Foreword | This paper reports the experience of Queensland police in the investigation of predatory behaviour by men seeking sex with children through online chat rooms.
It reports on the 25 investigations into online grooming completed by the Queensland Police in the period June 2003 and September 2004 under the code name Task Force Argos, and includes a discussion of three successful prosecutions.
The investigations involved police officers posing as girls aged between 13 and 16 accessing the internet in order to uncover adults who were seeking to procure children online for sexual activity.
In 76 per cent of cases the suspect was arrested for an offence within one month of the first online contact.In 68 per cent of cases the adult sought offline contact with the child.In 48 per cent of cases the adult suspect was arrested at the intended rendezvous with the child.Toni Makkai Director Children are growing up with computers.They use computers at home, at friends' places, at the library and at school to work, play and communicate.
Some have net connectivity on portable devices such as mobile phones.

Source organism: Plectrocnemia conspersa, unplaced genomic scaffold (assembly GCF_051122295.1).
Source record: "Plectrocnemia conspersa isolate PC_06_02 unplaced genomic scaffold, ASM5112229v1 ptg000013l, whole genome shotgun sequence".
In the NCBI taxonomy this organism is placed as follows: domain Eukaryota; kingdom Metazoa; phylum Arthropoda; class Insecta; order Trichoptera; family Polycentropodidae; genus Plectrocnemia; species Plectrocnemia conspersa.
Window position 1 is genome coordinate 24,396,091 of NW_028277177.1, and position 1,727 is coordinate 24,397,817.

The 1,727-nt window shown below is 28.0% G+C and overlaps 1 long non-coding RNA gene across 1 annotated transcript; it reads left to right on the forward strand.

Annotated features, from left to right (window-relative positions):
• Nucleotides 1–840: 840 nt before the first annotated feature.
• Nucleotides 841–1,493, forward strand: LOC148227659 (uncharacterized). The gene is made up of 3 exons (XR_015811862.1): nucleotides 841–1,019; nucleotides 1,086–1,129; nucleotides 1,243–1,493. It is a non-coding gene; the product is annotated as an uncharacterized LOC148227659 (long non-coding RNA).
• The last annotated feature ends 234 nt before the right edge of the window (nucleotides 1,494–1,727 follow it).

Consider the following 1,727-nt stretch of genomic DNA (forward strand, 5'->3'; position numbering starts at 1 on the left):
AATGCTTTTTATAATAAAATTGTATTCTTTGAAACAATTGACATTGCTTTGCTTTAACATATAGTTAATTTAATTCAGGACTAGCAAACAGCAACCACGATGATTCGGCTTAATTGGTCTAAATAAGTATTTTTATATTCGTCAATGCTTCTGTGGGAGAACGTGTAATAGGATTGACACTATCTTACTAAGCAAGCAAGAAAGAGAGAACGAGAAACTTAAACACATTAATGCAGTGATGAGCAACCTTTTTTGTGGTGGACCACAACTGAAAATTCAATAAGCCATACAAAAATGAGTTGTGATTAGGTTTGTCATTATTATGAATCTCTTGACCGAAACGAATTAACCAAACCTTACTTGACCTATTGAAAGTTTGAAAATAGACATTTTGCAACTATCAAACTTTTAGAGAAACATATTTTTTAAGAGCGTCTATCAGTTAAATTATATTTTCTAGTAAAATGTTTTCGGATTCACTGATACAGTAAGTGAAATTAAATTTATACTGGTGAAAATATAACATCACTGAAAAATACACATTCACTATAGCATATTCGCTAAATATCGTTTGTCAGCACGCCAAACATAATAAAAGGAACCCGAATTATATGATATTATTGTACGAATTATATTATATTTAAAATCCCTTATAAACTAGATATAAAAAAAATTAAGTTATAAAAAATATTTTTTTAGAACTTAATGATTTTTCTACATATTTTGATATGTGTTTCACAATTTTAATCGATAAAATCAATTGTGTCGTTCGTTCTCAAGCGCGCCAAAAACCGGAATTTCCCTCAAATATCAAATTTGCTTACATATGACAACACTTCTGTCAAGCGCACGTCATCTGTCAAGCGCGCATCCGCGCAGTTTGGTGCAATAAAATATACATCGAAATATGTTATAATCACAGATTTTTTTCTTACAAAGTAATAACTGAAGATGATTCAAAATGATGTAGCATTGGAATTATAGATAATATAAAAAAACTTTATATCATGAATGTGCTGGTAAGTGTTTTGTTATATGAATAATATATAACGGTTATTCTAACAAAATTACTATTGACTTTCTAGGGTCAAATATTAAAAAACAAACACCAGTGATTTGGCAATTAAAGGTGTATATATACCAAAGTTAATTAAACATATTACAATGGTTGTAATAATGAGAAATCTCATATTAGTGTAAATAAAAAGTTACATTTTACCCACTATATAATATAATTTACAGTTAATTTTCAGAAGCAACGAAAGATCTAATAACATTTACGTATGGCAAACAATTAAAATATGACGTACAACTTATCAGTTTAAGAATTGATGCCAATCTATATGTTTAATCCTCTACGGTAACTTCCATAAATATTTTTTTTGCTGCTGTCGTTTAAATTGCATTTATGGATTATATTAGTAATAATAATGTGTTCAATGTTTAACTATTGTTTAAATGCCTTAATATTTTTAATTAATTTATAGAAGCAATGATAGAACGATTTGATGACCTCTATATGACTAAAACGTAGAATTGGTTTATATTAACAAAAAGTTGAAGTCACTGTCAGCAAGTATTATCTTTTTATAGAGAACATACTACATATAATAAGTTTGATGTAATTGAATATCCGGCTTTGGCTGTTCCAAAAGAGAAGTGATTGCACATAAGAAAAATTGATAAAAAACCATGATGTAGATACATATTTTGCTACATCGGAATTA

Computers connected to the internet provide a number of ways to communicate in real time with other people who can be anywhere, including across the room, hallway, road, city, state, country or world.
Various facilities are available to search out others with similar backgrounds or interests.
If a child enters an online chat room they may encounter an adult person, who may or may not be pretending to be a child, but who is on the lookout for a child to whom they can 'talk dirty', send obscene images, obtain sexually explicit pictures, engage in cybersex or meet for sex offline.
The adult might strike up a conversation which very soon progresses to a sexually explicit topic.
In some jurisdictions there may be a limited range of possible offences to cover such actions.